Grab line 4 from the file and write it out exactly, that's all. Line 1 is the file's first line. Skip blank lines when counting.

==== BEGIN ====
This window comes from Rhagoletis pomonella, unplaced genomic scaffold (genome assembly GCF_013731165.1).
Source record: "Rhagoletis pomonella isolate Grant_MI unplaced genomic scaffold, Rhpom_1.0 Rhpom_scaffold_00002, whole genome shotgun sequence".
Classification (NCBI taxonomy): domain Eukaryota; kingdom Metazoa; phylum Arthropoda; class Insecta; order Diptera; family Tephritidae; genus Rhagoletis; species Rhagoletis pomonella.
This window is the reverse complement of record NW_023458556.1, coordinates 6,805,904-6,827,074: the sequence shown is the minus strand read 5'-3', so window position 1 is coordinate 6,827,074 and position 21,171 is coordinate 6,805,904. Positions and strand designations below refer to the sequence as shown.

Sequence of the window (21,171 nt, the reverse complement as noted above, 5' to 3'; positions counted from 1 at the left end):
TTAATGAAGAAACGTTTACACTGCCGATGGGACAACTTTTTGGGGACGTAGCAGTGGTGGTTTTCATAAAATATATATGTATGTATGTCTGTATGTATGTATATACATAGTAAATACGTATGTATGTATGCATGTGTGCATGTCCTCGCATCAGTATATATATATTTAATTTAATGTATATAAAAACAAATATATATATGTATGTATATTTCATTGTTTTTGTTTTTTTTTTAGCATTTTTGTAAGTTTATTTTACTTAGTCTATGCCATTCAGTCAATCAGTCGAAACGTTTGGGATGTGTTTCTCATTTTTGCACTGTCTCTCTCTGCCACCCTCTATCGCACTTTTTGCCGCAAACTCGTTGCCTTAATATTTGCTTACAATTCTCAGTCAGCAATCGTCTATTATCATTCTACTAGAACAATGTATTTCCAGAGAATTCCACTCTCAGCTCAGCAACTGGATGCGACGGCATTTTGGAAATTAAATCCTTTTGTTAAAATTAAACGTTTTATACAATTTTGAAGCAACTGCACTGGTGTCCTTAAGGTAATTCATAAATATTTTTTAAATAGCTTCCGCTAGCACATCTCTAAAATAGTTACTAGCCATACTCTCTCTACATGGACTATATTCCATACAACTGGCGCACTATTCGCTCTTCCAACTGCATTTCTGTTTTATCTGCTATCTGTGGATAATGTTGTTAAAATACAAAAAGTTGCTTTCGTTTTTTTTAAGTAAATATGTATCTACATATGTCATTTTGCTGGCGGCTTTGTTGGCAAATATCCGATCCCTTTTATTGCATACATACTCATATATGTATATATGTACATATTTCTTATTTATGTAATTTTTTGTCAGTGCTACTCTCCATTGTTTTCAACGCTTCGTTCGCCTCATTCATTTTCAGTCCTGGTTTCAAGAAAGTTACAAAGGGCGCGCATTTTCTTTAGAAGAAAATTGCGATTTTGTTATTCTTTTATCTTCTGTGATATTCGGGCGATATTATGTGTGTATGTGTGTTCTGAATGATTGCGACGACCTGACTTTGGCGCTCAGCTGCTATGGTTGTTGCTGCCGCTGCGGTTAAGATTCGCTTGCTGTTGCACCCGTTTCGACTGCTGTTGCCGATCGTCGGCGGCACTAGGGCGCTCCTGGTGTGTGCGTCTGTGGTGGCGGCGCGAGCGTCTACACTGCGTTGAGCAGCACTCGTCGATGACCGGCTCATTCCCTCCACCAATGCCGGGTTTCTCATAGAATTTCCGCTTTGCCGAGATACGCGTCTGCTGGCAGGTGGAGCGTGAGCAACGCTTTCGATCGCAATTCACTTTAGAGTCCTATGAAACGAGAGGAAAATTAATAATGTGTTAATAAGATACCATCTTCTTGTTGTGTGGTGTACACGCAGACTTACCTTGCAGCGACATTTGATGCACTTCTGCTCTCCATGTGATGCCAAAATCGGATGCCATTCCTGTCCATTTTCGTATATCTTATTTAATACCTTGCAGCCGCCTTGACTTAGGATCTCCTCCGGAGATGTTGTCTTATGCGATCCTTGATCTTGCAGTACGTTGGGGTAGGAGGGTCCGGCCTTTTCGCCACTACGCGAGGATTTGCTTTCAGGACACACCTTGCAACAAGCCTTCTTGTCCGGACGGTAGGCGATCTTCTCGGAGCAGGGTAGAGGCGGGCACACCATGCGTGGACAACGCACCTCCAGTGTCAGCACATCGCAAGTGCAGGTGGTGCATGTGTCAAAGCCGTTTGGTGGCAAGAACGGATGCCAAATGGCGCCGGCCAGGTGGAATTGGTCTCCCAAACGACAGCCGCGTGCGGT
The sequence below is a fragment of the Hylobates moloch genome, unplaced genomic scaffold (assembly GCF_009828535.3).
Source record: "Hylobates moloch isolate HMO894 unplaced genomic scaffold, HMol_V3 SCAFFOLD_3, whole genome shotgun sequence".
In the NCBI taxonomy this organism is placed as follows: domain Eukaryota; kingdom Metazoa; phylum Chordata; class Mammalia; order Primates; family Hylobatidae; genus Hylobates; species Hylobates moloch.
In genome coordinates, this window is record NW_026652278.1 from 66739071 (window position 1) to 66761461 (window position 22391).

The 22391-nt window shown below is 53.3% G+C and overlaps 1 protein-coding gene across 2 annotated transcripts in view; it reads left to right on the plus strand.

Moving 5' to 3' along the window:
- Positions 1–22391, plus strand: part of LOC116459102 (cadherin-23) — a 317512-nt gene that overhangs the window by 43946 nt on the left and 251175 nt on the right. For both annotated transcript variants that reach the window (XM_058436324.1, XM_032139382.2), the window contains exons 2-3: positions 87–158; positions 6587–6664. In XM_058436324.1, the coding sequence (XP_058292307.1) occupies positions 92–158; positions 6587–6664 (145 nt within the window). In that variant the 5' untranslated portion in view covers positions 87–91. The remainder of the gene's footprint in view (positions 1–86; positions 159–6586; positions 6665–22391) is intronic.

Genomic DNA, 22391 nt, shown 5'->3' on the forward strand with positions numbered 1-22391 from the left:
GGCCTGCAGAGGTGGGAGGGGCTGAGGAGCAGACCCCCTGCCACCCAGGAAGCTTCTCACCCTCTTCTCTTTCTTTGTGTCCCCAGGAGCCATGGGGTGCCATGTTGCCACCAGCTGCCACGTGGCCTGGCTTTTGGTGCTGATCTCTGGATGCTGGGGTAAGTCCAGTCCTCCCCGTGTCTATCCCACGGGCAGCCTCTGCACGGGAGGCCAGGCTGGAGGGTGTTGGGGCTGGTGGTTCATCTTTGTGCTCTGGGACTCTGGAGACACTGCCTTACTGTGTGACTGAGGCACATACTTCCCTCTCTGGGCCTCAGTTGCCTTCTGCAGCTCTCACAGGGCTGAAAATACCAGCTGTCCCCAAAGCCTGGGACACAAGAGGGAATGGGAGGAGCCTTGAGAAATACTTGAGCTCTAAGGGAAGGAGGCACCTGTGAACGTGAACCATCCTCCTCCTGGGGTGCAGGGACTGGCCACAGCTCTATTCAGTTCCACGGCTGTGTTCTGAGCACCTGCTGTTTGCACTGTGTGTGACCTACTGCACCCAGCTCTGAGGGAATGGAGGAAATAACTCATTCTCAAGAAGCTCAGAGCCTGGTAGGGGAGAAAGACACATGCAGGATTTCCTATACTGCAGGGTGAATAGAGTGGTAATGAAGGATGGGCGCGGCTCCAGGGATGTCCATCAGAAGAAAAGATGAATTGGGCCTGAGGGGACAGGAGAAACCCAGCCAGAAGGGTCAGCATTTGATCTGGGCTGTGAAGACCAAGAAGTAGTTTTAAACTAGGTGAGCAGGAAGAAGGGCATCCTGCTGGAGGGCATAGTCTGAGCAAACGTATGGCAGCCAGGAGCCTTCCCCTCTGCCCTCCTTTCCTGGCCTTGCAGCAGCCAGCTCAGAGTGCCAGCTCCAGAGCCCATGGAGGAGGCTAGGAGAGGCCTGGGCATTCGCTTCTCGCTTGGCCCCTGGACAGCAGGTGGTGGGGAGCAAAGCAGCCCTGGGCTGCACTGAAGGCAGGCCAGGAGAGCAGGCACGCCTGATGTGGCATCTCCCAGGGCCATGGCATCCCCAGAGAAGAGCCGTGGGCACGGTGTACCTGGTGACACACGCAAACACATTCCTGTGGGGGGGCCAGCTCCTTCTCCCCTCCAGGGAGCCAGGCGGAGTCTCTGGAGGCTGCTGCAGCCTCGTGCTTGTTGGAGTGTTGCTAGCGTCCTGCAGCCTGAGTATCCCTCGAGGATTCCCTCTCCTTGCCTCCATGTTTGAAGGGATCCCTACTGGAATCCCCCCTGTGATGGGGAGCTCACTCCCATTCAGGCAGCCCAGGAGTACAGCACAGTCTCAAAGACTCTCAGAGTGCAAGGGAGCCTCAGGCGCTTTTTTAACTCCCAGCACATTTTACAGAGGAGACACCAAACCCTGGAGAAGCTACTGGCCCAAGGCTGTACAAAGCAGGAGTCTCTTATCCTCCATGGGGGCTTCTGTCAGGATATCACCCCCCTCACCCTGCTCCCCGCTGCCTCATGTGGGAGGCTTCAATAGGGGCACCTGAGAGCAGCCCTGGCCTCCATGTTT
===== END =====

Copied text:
This window is the reverse complement of record NW_023458556.1, coordinates 6,805,904-6,827,074: the sequence shown is the minus strand read 5'-3', so window position 1 is coordinate 6,827,074 and position 21,171 is coordinate 6,805,904. Positions and strand designations below refer to the sequence as shown.